We review books that deal with everything from financial independence topics to politics, and anything in between. We may sometimes stray into films and music if there is a “Findependence” angle.

Bestselling Beat the Bank celebrates its 5th anniversary

By Larry Bates

Special to Financial Independence Hub


My book, Beat the ​Bank: The Canadian Guide to Simply Successful Investing, was published in September 2018. Five years later it continues to be a best seller among Canadian business/investing books.

The book, along with my website and various articles I’ve written have helped many Canadians learn to invest smarter and build (and maintain) larger retirement nest eggs.

Most Canadians continue to be directed by their banks and other advisors to invest through mutual funds. The vast majority of these mutual funds extract annual​ fees ranging from 1.5% to 2.5% from the value of the investment.

Not only are most Canadians unaware of these fees​, very few investors understand the compound damage these fees do over time. Over a lifetime of investing, these fees can reduce retirement nest eggs by 50% or more.

At the same time, the investment industry, including the same banks that sell high-cost mutual funds, offer very low cost, very efficient investment funds (ETFs) that track market indexes​. (There are many other types of ETFs as well. In my view most investors would be well served by sticking to simple index tracking ETFs).

Smarter investing means getting out of high-cost mutual funds and getting into low-cost investment products and services like index ETFs through do-it-yourself investing, using robo-advisors or finding lower cost traditional advisors.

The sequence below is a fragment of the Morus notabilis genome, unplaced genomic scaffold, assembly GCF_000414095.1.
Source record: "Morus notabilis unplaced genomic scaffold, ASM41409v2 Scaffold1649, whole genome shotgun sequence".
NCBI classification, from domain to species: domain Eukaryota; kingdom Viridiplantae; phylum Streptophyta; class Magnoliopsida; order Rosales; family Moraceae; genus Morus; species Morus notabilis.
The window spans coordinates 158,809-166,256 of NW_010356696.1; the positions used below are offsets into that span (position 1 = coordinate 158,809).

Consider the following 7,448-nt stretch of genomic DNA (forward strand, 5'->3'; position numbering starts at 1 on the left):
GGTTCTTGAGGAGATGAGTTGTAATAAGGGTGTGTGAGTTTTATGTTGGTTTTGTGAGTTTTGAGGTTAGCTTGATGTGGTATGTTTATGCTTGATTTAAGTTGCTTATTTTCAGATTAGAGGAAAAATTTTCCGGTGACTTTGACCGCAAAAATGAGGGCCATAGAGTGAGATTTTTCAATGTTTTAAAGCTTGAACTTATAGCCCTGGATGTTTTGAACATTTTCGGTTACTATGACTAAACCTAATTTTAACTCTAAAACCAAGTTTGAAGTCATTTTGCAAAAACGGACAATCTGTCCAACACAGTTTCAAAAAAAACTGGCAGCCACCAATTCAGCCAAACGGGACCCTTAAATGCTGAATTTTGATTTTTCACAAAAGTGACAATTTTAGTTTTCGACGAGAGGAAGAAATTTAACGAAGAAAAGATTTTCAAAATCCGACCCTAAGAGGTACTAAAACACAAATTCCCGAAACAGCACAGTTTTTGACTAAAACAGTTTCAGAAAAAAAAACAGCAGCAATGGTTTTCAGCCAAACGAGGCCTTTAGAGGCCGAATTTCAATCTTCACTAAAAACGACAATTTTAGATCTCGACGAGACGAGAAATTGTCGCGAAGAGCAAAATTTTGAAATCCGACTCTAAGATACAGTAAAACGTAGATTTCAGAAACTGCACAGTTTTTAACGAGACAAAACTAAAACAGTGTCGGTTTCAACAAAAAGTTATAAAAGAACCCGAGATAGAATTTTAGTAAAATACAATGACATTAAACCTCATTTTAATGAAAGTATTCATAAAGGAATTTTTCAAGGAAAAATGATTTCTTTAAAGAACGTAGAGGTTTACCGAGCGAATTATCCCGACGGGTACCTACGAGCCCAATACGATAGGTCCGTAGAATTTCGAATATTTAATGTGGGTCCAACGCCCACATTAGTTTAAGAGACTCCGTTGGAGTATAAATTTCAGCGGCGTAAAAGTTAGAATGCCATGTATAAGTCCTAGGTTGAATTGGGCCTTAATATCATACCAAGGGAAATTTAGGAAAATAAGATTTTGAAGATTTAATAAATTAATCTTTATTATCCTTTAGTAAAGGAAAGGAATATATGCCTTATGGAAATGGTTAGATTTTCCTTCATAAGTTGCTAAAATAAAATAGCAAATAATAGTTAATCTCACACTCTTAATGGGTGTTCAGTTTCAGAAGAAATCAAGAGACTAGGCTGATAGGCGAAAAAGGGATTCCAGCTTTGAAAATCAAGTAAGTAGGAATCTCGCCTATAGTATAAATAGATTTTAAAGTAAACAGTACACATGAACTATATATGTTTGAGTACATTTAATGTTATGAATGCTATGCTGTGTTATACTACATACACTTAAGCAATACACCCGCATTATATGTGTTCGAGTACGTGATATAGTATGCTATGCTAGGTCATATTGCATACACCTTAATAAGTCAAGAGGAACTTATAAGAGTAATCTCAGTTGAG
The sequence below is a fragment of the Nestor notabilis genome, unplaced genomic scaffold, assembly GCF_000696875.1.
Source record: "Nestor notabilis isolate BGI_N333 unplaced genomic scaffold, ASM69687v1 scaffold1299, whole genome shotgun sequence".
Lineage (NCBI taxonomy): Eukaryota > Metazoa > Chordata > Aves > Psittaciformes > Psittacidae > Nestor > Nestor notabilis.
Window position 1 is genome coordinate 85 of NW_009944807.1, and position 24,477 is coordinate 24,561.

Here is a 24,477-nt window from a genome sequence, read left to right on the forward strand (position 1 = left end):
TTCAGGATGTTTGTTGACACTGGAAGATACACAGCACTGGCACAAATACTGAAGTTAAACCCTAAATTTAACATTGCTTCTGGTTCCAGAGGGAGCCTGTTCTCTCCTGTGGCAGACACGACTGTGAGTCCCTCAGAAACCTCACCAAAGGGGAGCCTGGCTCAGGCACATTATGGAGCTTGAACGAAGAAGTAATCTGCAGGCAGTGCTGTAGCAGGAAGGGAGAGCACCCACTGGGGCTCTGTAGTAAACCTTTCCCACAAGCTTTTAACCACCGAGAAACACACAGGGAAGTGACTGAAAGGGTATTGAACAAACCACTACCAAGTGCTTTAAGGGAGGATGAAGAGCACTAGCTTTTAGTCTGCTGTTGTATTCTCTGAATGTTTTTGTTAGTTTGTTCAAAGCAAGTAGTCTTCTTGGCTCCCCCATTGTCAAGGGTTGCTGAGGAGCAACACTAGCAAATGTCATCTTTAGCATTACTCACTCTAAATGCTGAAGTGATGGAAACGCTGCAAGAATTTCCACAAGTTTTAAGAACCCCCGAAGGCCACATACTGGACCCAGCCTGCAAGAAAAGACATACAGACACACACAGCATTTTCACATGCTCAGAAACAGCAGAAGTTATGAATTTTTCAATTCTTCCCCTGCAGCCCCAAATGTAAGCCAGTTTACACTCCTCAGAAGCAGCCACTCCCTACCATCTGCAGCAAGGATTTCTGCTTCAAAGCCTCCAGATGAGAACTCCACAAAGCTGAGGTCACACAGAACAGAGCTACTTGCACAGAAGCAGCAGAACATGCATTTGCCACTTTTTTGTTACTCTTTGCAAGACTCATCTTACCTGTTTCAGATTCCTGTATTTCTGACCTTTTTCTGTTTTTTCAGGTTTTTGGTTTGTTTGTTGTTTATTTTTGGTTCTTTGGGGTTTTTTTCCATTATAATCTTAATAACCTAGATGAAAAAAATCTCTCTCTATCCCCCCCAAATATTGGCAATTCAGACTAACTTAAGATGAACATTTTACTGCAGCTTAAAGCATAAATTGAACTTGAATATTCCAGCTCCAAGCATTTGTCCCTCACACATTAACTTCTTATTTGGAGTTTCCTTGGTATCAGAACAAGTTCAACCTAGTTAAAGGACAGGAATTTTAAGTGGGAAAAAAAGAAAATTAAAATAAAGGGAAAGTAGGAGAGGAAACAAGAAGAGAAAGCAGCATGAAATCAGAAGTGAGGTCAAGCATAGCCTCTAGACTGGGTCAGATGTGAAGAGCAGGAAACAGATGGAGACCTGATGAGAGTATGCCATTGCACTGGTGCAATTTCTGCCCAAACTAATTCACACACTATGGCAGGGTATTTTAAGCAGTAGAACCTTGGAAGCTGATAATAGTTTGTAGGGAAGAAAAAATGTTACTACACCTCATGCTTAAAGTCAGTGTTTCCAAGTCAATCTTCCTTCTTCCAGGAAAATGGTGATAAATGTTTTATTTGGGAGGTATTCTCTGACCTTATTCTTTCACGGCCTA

A lot has happened in the world since​ Beat the ​Bank was published five years ago​. Covid-19 did a lot of damage and led to a great deal of unanticipated change. Inflation spiked dramatically causing central banks to raise interest rates. The full impact of higher rates is yet to be fully felt, especially by homeowners whose mortgages will be renewing in the next year or two.

The good news for investors is that bonds and GICs are finally offering decent returns although we will have to wait and see whether earning 5% interest will outpace inflation. And, despite all the uncertainty and chaos over the past five years, the total return of S&P 500 was a pleasing 70% while the total return of the S&P/TSX was 42%.

What hasn’t changed?

  • Markets continue to be uncertain​ (this never changes!)
  • The majority of “advisors” are under no legal obligation to act in their client’s best interest